Robo-calls connecting citizens directly to a hospital's CEO
telephone line do not violate the Telephone Consumer Protection Act
of 1991 (TCPA), the Sixth Circuit Court of Appeals held in Ashland Hospital Corporation v. Service
Employees International Union. This decision adds another
arrow in labor's quiver and may embolden labor unions in their
efforts to place pressure directly on hospital management during
The case arose out of a labor dispute between the Service
Employees International Union (SEIU) and King's Daughters
Medical Center regarding the hospital's proposal to shift some
of the costs of employee health care onto employees. To protest the
proposal, the SEIU launched a robo-call campaign in which people
living within the hospital's service area received calls from
an automated system that played a prerecorded message criticizing
the proposal and targeting the hospital's CEO. The message
Imagine you're at the hospital alone in pain waiting to be
seen; waiting and waiting. What could possibly be taking so long?
King's Daughters Medical Center CEO Fred Jackson laid off over
100 hospital employees, paid hospital executives bonuses worth over
one million dollars, and took over 1.1 million in salary and other
perks for himself. Now Jackson plans to cut health care for
hospital employees. That's just not right.
The message concluded by asking the recipient to press
"1" to be connected directly to the hospital's CEO to
"tell him to stop putting our families' health care at
As a result of the campaign, the CEO received 536 live telephone
calls from area residents in two days. The hospital filed suit to
stop the calls, alleging that the robo-calls violated the TCPA, a
federal law designed "to curb abusive telemarking practices
that threaten the privacy of consumers and businesses." In
addition to general prohibitions, the TCPA provides specific protections for hospitals, making it
unlawful "to make any call . . . using any automatic telephone
dialing system or an artificial or prerecorded voice . . . to any
emergency telephone line . . . [or] to the telephone line of any
guest room or patient room of a hospital, health care facility,
elderly home, or similar establishment . . . ." It also prohibits the use of such systems to
engage two or more phone lines simultaneously. In its lawsuit, the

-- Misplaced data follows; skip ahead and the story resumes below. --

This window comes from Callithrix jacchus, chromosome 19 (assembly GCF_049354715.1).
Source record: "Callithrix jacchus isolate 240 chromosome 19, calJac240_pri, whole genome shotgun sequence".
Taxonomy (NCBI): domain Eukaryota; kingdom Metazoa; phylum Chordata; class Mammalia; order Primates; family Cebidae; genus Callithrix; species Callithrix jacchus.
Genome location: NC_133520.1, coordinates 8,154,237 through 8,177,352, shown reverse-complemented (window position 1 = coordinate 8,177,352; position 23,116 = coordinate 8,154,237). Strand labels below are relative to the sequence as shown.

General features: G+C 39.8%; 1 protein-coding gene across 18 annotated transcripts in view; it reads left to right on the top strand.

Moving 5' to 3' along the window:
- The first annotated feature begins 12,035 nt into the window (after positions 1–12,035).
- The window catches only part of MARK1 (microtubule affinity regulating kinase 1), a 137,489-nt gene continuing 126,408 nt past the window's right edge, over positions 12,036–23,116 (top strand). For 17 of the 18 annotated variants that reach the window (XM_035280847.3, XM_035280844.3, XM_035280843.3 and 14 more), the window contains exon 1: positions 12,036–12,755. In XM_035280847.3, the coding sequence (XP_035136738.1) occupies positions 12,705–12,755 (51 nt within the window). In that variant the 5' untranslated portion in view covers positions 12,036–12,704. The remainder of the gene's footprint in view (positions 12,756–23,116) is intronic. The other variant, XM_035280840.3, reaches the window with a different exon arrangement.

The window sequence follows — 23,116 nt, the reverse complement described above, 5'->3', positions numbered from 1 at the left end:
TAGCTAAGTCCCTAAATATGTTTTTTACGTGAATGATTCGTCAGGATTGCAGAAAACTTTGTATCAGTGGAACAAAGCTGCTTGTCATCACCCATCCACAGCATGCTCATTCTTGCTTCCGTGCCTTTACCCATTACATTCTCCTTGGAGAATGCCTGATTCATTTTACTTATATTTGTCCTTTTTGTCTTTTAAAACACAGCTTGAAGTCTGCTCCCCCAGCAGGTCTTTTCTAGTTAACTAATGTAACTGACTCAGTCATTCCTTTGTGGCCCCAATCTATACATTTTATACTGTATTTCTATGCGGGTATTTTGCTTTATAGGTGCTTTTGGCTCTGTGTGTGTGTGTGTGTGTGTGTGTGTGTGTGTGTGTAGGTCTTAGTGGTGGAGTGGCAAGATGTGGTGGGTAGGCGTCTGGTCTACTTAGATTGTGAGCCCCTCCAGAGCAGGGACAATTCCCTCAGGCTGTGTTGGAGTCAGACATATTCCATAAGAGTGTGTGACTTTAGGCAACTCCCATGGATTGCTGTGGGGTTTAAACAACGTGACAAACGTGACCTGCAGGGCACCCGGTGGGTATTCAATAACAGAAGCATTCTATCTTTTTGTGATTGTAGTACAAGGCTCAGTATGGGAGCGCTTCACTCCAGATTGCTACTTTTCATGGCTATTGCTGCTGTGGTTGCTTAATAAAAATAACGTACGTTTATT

hospital alleged that the robo-calls violated the TCPA by
interfering with the hospital's emergency lines,
simultaneously engaging multiple hospital lines, initiating calls
to residential lines using a prerecorded message without prior
express consent, and failing to follow the identification and
disclosure requirements of the TCPA. The high volume of calls, the
hospital claimed, overwhelmed its main trunk lines, which support
emergency services, calls to patient rooms, and all other
extensions in the hospital phone system.
The SEIU moved to dismiss the complaint and the federal district
court granted the motion. The Sixth Circuit affirmed, holding that
the calls to the hospital did not violate the TCPA because they
were not made using an automated system. Rather, the court found
there were two calls at issue in each contact: The first call, to
which the TCPA would apply, was between the SEIU's automated
system and an area resident; the second call was a live call from
an area resident to the hospital's CEO, and therefore not
covered by the TCPA. In reaching its holding, the court rejected
the hospital's argument that it was the SEIU's use of
automated calls to residents that caused the disruptive deluge of
live calls to be made, finding "it would give rise to
far-reaching and unforeseen liability" to consider
"making" an automated call the same as using an automated
system to "cause" a live call to be made. Finally, the
court held that, as a tax-exempt labor organization making the
automated calls for a non-commercial purpose, SEIU was exempt from
the consent requirements of the TCPA, and that the statute did not
provide a private right of action for violation of its
identification and disclosure requirements.
Ashland Hospital Corporation could raise the stakes in hospital
labor negotiations and disputes, potentially encouraging unions to
use robo-calls to engage the public and enable individuals to
immediately connect to hospital management directly via telephone
to voice support for the union's position. Hospitals and other
healthcare entities should be aware of this potential and be
prepared if it occurs.
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Mintz, Levin, Cohn, Ferris, Glovsky and Popeo, P.C.
The American Bar Association Health Law Section’s July 2014 eSource publication includes an article by Dianne Bourque, Kimberly Gold, and me that provides examples of how risk assessments under the Breach Notification Rule have changed since the HIPAA Omnibus Rule went into effect in September 2013.